Bank of African origin understands African requirements
The African business aviation market has been resilient through the global financial crisis and new aircraft sales fared better than in developed markets such as Europe and North America. In fact, according to market statistics1 Africa’s business jet fleet has more than doubled in the last 10 years. Africa’s two largest business aircraft registries, South Africa and Nigeria, account for over 50% of the entire fleet of business aircraft in all of Africa. Between 2014 and 2033, 685 business jet deliveries are expected in this region, with a fleet compound annual growth rate (CAGR) of 5%2 over the forecast period.
“With the expansion of trade and business opportunities in Africa, the demand for business travel has also expanded,” says Melanie Humphries, head of aviation finance at Investec. “The primary reason is that business aircraft are a necessary tool for many high net worth individuals and corporates that do business in and around Africa. Poor regional connectivity and limited infrastructure means that air travel is still the preferred mode of transport for passengers and cargo – presenting an opportunity for the aviation industry in Africa. In fact, business jets in Africa, and the access, predictability and passenger safety they provide, are playing a critical role in realising the continent’s growth potential.”
As a bank of African origin, Investec is recognised as a leading aviation financier both on the continent and globally. It has been named the best business jet financier in Africa for 4 consecutive years based on its ability to execute deals across various African jurisdictions3. In addition, Investec was appointed as one of only two Qualified Advisors to the Export Import Bank of the United States to support the funding of US-manufactured exported aircraft. “Where available, ECA funding solutions remain a very attractive source of funding for capital equipment,” says Humphries.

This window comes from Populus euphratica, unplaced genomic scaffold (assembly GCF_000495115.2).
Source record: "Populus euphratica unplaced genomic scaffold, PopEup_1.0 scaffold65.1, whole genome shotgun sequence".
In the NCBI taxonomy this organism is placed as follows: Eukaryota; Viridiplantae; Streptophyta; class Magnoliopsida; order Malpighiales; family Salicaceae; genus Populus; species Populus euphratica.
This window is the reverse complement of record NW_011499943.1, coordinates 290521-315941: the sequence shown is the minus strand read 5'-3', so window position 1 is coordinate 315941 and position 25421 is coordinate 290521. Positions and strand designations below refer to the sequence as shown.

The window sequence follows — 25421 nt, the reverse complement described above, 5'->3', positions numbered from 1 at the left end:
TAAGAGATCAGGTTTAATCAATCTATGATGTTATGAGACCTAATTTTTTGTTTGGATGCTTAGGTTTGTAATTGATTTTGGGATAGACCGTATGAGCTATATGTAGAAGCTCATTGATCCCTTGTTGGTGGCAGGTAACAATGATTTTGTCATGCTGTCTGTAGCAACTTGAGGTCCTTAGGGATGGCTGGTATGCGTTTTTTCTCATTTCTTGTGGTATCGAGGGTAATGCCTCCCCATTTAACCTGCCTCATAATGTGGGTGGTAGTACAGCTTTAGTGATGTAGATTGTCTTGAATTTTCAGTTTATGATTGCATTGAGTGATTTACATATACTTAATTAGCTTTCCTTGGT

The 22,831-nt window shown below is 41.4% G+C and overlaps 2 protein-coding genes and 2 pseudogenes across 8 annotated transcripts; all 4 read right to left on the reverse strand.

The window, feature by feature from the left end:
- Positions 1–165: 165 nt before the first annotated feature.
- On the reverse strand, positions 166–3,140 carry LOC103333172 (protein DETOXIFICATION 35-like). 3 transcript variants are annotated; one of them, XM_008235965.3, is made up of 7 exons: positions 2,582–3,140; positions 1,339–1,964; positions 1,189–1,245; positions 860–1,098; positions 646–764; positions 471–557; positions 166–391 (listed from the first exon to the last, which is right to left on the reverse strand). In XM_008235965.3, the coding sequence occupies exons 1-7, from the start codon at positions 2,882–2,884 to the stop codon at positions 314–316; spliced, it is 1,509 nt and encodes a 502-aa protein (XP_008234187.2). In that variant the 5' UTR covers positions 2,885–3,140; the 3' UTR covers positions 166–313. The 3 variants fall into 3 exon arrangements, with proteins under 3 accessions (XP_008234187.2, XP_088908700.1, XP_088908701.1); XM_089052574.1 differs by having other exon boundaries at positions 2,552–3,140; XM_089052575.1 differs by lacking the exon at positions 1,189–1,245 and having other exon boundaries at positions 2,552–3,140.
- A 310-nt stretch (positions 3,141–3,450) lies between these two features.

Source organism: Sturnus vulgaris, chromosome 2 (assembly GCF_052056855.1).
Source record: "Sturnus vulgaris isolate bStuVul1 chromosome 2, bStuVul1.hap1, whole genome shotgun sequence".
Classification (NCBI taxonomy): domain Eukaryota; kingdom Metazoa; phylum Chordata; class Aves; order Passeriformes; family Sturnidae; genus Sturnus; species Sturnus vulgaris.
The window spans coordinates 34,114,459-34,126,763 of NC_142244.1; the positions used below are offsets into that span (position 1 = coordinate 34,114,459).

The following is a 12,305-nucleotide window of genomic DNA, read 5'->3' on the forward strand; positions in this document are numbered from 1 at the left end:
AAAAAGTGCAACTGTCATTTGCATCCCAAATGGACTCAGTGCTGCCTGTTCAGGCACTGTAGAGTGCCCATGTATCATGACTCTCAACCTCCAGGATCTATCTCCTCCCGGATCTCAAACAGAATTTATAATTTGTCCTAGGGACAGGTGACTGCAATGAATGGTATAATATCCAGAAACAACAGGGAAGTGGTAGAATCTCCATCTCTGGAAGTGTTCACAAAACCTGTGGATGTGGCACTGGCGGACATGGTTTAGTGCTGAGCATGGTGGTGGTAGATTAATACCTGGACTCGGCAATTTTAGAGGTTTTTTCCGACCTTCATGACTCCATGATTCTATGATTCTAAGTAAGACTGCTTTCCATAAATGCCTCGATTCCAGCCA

Commercial air transport supports 6.9 million jobs and $80.5 billion4 in GDP in Africa and it is forecasted that the number of jobs supported by aviation and tourism will grow to 10.5 million by 2032, a 51% increase. Moreover, the contribution to GDP is forecast to grow to $168.7 billion by 2032, a 109% increase on 2012 figures.
“Demand for business aircraft is highly correlated to wealth creation, which of course is dependent on economic growth. The African fleet has more than doubled since 2000 and now comprises around 2.4% of the world corporate jet population and as business jets are increasingly being seen as an productive business tool, the long-term prospects for business aviation remain strong,” concludes Humphries. With its extensive experience in financing both new and pre-owned aircraft, Investec remains well positioned to capitalise on growth in this industry.
1 Ascend Fleets frojm Flightglobal, JETNET, IBA
2 Bombardier Business Aircraft, Market Forecast: 2014 – 2033
3 Corporate Jet Investor Awards
4 Aviation benefits beyond borders, Air Transport Action Group, 2014
Source: Investec Corporate and Institutional Banking